Despite those revelations from the warrant package, the affidavit itself “present[ed] a very different set of considerations,” the government wrote on Aug. 15 in response to motions by a collection of activists, observers, and media companies who sought access to the affidavit itself.

Affidavits explain, in concrete and particularized detail, the alleged facts of a criminal matter and where the fruits of a criminal enterprise are suspected to be maintained or found. They are filed in support of the Fourth Amendment’s warrants clause that the government seek judicial permission to search and seize a person’s houses, papers, and effects. An application that is not sufficiently detail may be rejected by a judge or magistrate who must ascertain whether probable cause exists — a fair probability, that is, that a crime has been committed and that the evidence thereof can be found in a specific place.

The government feared “devastating consequences” to the “reputations and rights of the individuals” named in the document. Additionally, they said that “revealing the specific contents of a search warrant affidavit could alter the investigation’s trajectory, reveal ongoing and future investigative efforts, and undermine agents’ ability to collect evidence or obtain truthful testimony.”

From its motion:

Disclosure at this juncture of the affidavit supporting probable cause would, by contrast, cause significant and irreparable damage to this ongoing criminal investigation. As the Court is aware from its review of the affidavit, it contains, among other critically important and detailed investigative facts: highly sensitive information about witnesses, including witnesses interviewed by the government; specific investigative techniques; and information required by law to be kept under seal pursuant to Federal Rule of Criminal Procedure 6(e). If disclosed, the affidavit would serve as a roadmap to the government’s ongoing investigation, providing specific details about its direction and likely course, in a manner that is highly likely to compromise future investigative steps. In addition, information about witnesses is particularly sensitive given the high-profile nature of this matter and the risk that the revelation of witness identities would impact their willingness to cooperate with the investigation. Disclosure of the government’s affidavit at this stage would also likely chill future cooperation by witnesses whose assistance may be sought as this investigation progresses, as well as in other high-profile investigations. The fact that this investigation implicates highly classified materials further underscores the need to protect the integrity of the investigation and exacerbates the potential for harm if information is disclosed to the public prematurely or improperly.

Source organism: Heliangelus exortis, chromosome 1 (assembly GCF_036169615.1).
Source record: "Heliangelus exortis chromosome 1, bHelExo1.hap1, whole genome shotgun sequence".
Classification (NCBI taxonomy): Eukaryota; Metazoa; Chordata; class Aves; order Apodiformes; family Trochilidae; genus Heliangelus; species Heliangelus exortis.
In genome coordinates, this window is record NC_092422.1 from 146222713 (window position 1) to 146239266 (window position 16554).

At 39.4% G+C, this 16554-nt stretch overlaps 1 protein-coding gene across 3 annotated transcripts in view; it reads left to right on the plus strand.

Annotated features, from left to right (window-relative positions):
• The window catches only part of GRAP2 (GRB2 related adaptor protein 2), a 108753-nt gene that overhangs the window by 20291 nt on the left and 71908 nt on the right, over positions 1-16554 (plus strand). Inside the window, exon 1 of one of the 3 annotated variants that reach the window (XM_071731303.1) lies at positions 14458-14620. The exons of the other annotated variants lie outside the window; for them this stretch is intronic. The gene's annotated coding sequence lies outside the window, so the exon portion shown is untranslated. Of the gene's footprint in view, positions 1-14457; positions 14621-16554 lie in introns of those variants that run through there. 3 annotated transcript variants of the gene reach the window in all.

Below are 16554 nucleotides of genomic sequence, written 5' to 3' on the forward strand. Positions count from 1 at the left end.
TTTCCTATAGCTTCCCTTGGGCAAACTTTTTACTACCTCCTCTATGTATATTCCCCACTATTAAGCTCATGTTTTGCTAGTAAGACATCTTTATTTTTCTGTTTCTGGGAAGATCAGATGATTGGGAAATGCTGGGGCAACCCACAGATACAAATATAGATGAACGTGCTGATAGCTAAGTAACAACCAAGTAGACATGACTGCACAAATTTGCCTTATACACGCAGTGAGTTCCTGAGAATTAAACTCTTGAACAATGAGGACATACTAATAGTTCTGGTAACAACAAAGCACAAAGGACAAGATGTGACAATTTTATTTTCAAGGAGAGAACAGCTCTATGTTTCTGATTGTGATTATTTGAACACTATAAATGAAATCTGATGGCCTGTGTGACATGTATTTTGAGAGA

Prosecutors then said redacting the document would be a problem — though Reinhart eventually jettisoned those arguments: